Nate Birkey Quintet, "Shortest Day" - 2004
Nate Birkey Quintet, "The Mennonite" - 2001
Nate Birkey Quintet, "Ballads" - 2001
Nate Birkey Quintet, "Indelibly You" - 1998
The Avant Gardeners, "Blue" - 1993
The Avant Gardeners. "Kickin' It" - 1991



Nate lives in New York City and has been working with some of the area’s finest musicians. His current quintet includes pianist Jim Ridl; saxophonist Sal Giorgianni; drummer Marko Marcinko; and bassist Tony Marino. Nate recorded two albums in 2008, Almost Home and Christmas (Household Ink Records) – his 7th and 8th as a leader, and has a loyal and growing fan base across the United States, Canada and Europe.

Nate recently opened for famed Jazz chanteuse and pianist Diana Krall on her Quiet Nights tour. He is also one of many musicians featured in a new book by Cicily Janus titled The New Face of Jazz, published by Random House Inc.. Released in July 2010, it is an intimate look at today's living legends and the artists of tomorrow.
As a studio musician Nate has appeared on over sixty different recordings, and has performed with among others, pianists Roger Kellaway, Gerald Clayton, Mark Soskin, Doug Carn and Steve Rudolph; saxophonists Phil Woods and Dave Liebman, drummers Bill Goodwin, Ignacio Berroa, and Mike Clark; and bassists Francoise Moutin and David Piltch. Nate has made television appearances on ABC’s Good Morning America; has been invited to play at music festivals throughout Europe, Canada and the U.S..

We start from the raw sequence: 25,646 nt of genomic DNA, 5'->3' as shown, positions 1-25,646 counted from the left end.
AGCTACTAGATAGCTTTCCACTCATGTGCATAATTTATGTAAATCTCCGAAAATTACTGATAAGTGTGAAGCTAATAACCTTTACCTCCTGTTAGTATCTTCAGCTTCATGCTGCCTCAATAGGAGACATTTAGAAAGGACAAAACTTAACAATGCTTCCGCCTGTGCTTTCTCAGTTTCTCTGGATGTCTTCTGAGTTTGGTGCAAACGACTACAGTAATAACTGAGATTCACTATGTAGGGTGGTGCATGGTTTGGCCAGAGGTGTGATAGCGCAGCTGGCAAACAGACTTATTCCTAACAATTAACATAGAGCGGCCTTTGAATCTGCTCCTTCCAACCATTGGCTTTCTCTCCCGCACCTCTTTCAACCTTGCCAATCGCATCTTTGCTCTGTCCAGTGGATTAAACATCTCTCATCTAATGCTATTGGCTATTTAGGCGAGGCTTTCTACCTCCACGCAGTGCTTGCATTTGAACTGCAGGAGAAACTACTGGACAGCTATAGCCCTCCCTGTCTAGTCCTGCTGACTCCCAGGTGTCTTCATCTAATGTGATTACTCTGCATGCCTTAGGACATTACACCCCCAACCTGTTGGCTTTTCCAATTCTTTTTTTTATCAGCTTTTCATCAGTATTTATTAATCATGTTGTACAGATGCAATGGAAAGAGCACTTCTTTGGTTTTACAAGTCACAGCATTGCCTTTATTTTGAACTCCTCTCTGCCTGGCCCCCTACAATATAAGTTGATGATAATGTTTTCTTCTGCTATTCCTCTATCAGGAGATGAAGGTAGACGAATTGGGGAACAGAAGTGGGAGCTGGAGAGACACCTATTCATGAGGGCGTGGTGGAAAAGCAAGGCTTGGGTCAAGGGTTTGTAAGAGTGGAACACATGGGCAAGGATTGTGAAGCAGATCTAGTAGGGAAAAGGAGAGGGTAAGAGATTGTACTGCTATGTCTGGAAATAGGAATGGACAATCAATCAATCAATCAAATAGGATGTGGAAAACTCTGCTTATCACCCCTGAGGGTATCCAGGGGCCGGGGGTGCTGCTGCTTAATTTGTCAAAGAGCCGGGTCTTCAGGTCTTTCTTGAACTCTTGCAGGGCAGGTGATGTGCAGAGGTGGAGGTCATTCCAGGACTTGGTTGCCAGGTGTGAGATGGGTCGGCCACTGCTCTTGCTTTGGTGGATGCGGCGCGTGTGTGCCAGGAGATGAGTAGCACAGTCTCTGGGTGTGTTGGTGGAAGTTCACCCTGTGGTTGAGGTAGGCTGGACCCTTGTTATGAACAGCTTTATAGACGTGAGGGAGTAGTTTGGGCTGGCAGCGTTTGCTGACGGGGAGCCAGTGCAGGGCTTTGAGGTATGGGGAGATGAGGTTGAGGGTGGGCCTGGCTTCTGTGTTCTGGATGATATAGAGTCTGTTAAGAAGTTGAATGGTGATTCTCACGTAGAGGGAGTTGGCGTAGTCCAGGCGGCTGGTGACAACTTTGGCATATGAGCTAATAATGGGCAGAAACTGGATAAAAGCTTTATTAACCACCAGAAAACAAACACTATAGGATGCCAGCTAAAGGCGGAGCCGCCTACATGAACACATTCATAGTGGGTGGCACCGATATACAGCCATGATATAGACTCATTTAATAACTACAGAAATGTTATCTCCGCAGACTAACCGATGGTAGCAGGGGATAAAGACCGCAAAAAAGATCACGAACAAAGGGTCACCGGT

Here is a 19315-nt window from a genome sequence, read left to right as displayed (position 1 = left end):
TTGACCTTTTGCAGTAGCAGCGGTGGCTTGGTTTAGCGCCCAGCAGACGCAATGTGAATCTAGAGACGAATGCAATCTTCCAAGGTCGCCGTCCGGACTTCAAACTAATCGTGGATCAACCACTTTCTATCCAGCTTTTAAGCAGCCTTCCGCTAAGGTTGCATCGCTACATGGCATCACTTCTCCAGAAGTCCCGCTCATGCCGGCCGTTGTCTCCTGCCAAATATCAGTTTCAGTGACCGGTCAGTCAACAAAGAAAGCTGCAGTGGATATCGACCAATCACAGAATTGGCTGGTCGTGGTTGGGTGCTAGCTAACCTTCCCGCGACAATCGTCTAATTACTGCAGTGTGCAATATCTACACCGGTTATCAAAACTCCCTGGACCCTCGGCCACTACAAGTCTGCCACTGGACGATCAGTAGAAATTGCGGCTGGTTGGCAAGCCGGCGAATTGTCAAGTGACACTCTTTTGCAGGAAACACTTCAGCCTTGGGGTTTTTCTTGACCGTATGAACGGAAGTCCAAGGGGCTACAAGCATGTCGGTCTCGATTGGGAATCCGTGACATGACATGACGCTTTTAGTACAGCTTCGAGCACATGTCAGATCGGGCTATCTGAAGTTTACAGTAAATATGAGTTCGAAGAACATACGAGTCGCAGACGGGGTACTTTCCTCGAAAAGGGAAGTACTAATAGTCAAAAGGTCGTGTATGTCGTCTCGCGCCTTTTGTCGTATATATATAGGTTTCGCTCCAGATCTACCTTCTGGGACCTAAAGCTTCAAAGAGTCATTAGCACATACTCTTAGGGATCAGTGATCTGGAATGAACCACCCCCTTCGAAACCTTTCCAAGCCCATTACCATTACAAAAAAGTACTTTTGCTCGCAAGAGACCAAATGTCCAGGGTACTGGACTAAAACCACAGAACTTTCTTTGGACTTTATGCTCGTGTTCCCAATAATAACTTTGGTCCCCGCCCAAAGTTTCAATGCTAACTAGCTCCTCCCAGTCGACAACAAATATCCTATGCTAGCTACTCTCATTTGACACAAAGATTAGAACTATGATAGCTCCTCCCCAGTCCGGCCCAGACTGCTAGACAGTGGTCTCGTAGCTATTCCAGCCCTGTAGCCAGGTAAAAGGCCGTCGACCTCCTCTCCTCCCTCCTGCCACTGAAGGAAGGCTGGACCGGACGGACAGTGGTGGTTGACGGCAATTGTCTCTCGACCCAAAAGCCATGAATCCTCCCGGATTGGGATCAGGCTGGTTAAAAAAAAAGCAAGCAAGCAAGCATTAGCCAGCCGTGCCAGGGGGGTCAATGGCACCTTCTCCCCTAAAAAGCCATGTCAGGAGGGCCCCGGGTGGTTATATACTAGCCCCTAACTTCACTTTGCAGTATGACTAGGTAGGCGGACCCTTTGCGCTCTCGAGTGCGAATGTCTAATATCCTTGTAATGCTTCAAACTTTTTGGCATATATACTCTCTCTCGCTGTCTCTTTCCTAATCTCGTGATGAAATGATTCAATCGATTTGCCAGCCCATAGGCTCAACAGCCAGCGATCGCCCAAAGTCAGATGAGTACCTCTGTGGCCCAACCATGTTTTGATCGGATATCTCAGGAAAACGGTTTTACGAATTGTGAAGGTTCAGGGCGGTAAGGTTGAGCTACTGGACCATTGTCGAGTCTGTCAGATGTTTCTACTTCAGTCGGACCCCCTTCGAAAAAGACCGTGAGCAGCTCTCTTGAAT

Nate spent his early childhood in South Bend, Indiana before moving to Colorado at the age 10. He began studying piano at age six, but soon picked up the trumpet after discovering his father’s old cornet in the closet "I believe the instrument chose me - it felt more natural."
Nate attended the prestigious Berklee College of Music in Boston where he studied Jazz performance and composition and later went on to study classical trumpet and composition at the University of California, Santa Barbara. Nate has recently received awards from the Santa Barbara Arts Fund and the American Society of Composers, Authors, and Publishers.

Critics have compared Nate Birkey's subtle vocal and trumpet approach to that of Chet Baker and Miles Davis respectively - a sound poised and assured, powerfully stark and spare, creating an atmosphere at once solitary and electric. He is one of the more intriguing “new”—yet mature and self-aware--voices on the current jazz scene, having a sound that is timeless and timely, emotionally true and going places.